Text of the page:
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  • Writer's pictureSylvain Lupari

Cosmic Ground (2014)

Updated: Oct 4, 2022

Cosmic Ground is a true beauty which will entice for sure those who are lovers of these old analog moods of the 70's

1 Legacy 14:07 2 Deadlock 16:25 3 Ground 33:24 4 The Plague 14:18 5 Decay 18:26 Cosmic Ground Music

(DDL 96:42) (V.F.) (Classical Berlin School)

I have mentioned recently that the EM of the analog moods knew a new lease on life among the young maker of new sounds who are in search of the pinnacle of the electronic virginity. The essays abound on YouTube and it's even transform into albums where the false from the real stays always difficult to encircle, unless we are clear and precise. Like here where Dirk Jan Müller enumerates his list of equipment by insisting on the fact that no MIDI technology or/and equipment and synth software are used. The result? An album warm in sounds and in emotions. Cosmic Ground is not inevitably a newcomer in the spheres of EM. It's the project of Dirk Jan Müller, founder and keyboard player of the famous German group of totally psychedelic Krautrock; Electric Orange that took root in the lands of the underground EM at the very beginning of the 90's. It's a return to basics that he makes with this impressive COSMIC GROUND, because initially Dirk Jan Müller had begun his solo career with 3 albums, from 91 to 93, which were strongly inspired by Tangerine Dream's Baumann-Franke-Froese period. Proposed in a limited edition 500 copies, the album is consisted in 4 long tracks all built on the same rules of those vintage years; with mystic banks of mist and a lot of chthonian voices where the Mellotron is the king of a fauna vandalized by jumping keys which are also smiths of harmonious rhythms. The manufactured CD edition being totally sold out, this album is also offered in a high quality download on the Bandcamp page of the artist who also offers a bonus track, Decay, stretching the album into a 2 CD-r full of EM where the expression; return to basics is of the most appropriate here.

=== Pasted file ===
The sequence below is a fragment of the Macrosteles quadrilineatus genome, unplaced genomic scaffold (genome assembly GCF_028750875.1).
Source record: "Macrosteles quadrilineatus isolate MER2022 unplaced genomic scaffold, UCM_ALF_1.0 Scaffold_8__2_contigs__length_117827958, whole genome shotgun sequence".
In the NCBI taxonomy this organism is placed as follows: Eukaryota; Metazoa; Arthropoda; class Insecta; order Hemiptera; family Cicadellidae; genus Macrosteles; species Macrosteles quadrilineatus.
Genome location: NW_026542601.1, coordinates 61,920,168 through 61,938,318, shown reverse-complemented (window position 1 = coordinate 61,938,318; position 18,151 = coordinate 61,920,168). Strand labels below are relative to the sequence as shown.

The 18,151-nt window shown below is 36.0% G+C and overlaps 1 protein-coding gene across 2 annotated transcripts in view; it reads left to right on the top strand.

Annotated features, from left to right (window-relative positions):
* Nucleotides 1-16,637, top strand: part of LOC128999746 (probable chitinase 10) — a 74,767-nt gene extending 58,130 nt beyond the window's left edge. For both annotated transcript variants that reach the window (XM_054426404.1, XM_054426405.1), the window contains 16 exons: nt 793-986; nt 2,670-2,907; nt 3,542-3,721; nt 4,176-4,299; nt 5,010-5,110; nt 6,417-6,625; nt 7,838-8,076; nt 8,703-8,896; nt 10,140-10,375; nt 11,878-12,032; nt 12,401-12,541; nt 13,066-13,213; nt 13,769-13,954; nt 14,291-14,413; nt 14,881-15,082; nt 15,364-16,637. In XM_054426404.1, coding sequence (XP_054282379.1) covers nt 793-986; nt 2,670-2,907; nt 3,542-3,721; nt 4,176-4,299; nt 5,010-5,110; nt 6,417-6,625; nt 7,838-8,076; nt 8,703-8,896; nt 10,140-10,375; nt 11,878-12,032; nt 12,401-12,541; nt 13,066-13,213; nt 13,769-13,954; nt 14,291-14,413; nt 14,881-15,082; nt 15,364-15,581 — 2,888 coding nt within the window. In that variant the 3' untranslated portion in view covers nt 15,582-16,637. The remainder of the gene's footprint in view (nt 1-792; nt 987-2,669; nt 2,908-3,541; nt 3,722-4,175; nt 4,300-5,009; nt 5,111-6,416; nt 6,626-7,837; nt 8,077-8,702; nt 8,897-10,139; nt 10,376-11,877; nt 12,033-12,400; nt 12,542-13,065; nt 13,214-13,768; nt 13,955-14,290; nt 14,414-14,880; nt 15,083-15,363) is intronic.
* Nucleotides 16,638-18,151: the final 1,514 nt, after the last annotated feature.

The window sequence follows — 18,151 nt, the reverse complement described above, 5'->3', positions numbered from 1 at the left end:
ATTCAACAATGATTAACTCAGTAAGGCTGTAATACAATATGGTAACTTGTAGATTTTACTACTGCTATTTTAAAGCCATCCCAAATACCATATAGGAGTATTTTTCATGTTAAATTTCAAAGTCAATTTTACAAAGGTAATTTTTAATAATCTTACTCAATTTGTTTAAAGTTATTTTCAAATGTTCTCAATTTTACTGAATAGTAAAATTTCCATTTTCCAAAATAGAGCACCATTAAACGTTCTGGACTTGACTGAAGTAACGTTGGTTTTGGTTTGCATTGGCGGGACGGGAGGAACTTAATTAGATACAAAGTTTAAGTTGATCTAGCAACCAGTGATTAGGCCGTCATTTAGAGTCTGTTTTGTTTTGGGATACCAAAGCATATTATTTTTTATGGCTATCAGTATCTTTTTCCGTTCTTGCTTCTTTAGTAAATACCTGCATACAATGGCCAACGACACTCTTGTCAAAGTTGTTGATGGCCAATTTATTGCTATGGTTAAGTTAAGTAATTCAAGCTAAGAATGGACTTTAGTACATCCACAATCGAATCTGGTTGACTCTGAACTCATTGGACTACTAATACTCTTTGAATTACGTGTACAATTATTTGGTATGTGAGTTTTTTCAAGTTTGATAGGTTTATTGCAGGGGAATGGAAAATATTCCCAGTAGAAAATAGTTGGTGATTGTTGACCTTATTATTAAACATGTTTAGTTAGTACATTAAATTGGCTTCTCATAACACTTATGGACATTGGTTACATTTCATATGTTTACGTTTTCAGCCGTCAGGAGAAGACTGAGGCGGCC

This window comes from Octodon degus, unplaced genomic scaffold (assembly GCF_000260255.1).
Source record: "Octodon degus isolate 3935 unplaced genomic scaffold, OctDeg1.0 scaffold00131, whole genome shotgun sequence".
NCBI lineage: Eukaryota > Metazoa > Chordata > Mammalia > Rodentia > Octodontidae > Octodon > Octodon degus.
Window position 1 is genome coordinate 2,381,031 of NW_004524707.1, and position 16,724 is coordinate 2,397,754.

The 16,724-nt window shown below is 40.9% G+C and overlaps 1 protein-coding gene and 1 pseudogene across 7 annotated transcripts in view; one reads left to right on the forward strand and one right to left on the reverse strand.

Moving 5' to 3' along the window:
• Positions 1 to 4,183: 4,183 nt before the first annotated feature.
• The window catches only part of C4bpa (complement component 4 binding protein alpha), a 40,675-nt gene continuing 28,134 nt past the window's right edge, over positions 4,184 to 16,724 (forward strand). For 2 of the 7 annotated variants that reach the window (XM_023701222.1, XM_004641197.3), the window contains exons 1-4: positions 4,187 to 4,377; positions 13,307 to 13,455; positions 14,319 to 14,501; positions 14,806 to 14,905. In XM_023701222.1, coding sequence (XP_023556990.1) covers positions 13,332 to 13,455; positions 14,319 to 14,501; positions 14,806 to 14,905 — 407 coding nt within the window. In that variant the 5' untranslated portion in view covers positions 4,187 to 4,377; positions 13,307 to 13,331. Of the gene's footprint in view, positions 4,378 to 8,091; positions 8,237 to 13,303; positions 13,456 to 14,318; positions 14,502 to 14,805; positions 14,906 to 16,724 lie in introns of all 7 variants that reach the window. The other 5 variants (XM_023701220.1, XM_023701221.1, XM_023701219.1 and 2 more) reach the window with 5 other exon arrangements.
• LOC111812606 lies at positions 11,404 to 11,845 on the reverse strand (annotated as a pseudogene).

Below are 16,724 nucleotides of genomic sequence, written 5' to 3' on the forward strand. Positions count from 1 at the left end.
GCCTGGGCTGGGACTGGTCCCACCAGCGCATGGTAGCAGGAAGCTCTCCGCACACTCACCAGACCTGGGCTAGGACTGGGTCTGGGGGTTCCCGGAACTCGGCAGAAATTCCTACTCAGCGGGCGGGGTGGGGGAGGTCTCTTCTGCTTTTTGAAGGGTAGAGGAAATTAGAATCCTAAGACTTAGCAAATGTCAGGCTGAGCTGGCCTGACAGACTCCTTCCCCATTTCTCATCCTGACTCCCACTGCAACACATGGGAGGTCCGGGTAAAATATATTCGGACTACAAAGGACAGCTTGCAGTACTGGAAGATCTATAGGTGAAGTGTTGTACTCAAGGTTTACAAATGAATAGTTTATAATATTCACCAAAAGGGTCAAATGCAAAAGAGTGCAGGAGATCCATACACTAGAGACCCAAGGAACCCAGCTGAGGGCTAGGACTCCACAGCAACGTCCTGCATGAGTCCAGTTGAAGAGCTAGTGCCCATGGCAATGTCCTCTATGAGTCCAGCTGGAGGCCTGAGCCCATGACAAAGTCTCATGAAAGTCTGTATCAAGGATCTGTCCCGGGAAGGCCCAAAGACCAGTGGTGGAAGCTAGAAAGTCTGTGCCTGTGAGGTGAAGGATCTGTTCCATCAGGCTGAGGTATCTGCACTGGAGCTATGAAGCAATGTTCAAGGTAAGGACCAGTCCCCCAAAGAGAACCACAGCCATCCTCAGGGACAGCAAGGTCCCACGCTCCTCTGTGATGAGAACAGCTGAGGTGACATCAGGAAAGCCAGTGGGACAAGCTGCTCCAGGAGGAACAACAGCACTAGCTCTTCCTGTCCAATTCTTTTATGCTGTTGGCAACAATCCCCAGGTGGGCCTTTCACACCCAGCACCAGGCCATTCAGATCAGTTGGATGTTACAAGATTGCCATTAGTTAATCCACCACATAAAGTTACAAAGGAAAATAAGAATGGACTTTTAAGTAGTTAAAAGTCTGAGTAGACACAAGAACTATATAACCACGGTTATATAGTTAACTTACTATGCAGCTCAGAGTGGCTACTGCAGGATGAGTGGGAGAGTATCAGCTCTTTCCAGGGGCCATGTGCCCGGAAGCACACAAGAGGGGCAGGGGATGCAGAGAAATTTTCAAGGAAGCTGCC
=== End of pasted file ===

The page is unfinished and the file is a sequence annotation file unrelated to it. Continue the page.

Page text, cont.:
A dark shadow of a synth clears its interstellar sighs at the opening of Legacy. Clouds of mist full of ether and layers of faded voices assail our ears, while some irresistible flavors of Phaedra revive our memories. The illusion is completed. Tears of synth and chords are strolling adrift in these mystic atmospheres fed by a splendid Mellotron, whereas a discreet pulsing line forges quietly the genesis of a rhythm which will hatch at around the 6th minute spot. At first dimmed, the pulsations are banging with strength and vigor. So much that the water which oozes on walls drip with the fear of being sprayed by this rhythmic train which emerges from the caves of Legacy. The rhythm beats to the measure of an industrial machine on the edge of crashing down off the rails. Lively and fast, it is like a spring tense at its most which bombards until it breaks. Fine arches are relaxing the tension, curving a bit the linear movement where the shadows of the keys get loose in order to bite the back of those which are hanging around. Other keys get out of this wild race, modulating oscillating loops which give a more musical structure to the rhythm. But it is not finished! Our ears which hear the jingle of the drops will notice farther these industrial waves which go and come, forging the complementarily of a structure of rhythm of which the complexity fed itself of these keys which go into the race or which leave it, creating the illusion of revival in every cycle of a vintage electronic rhythm which runs away from the redundancy in spite of its deep minimalist flow. Down from its 14 minutes, Legacy weaves the main lines of COSMIC GROUND, and by ricochet the music of Cosmic Ground.